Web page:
Blog : BOARD TALK
|Posted on January 18, 2016 at 12:10 PM|
Back in the heady days of 2011 when we all spent a lot of time in the UK talking about gender diversity, there was just the very occasional mention of something rather important: the role of (mostly male and probably mostly white) middle managers in UK plc when it comes to the promotion of diversity.
Today, five years later, we learn that when it comes to middle management, the UK ranks highly in Europe in terms of its base-salary offering, moving past Denmark, Belgium and Norway in this year's ranking in the Global 50 Remuneration Report by Willis Towers Watson.
The UK has risen in the European pay league in the last 12 months and base salaries for professional staff at both middle manager and entry level are now ranked 4th and 12th respectively, out of the top 15 European economies, compared to 7th and 13th in 2014.
Base salaries for this group are, however, just over £40,000 per annum. This is well behind Switzerland which sits on top of the leader board with £111,576 a year.
When it comes to entry-level professional employees, the UK remains towards the bottom of the salary grid, despite moving above France this year.
Switzerland again sets a high bar, with entry-level pay at more than twice what an equivalent UK worker could expect to earn (£64,569 per annum compared to £25,953 per annum). The UK also continues to lag significantly behind the rest of the top five (Denmark, Luxembourg, Germany and Norway) for these entry-level salaries.
"The increase in UK pay, compared to Western European pay, has been a while coming and is welcome news. We know from our research that base pay is pivotal for keeping employees engaged at work. However base-salary levels are only part of the story, specifically at entry level, so employers should look at the overall perceived value of their offer" says Tom Hellier, UK Practice Lead, Rewards at Willis Towers Watson.
But here's another thought for overall better employee engagement and better business, embracing diversity - gender, ethnicity and race. Make middle managers more accountable for their knowledge and awareness of the talent they manage - and require then to demonstrate what exactly they have done every few months for the promotion of diversity.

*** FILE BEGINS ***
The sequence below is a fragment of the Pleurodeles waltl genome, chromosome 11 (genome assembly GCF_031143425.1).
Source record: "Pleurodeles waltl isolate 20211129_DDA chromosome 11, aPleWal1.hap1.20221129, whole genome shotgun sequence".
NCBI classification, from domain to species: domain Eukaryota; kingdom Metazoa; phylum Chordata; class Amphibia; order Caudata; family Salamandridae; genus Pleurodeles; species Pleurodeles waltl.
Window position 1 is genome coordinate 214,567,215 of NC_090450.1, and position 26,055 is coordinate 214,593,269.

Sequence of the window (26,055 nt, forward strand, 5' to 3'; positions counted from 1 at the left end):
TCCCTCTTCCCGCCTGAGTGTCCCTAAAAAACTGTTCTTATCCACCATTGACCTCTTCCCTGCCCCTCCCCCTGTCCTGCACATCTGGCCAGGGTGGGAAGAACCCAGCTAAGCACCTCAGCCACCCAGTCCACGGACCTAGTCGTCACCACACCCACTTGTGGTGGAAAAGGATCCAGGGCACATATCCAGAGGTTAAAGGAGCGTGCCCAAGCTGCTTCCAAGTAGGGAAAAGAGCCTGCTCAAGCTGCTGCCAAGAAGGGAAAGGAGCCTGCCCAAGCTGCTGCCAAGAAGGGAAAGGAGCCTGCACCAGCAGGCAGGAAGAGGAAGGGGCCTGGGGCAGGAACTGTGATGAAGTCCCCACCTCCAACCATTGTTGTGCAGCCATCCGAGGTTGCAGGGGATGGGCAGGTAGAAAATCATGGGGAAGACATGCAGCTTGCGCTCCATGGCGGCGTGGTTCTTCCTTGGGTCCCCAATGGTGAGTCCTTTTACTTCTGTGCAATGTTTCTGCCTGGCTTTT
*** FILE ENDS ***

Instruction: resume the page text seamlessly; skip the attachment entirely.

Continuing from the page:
Why not link it to their pay ? The Financial Times recently carried a piece by a female journalist headlined Stop Skirting Around The Lack Of Senior Women In Business.
Sarah Gordon ended her piece with: "It is now standard practice to tie chiefs’ pay to measures of shareholder return. If boards genuinely believe that diversity should be improved, then they should cut the bonuses of chiefs or HR directors who do not deliver measurable improvements. Otherwise, in 30 years’ time, our daughters will still be sitting in a room full of men — and the corporate world will be the poorer for it." (my emphasis)
I would suggest the block comes at middle management level, where it's 'every man for himself' all too often. Maybe it's time to think harder about pay and middle management - with the benefit of this report - and with the overall objectives of the business in mind.
Pay is surely a critical ingredient of better corporate governance, and its scrutiny should aim to foster a coherent and accountable chain of responsibility.
Source: Willis Towers Watson Global 50 report
London - January 18, 2016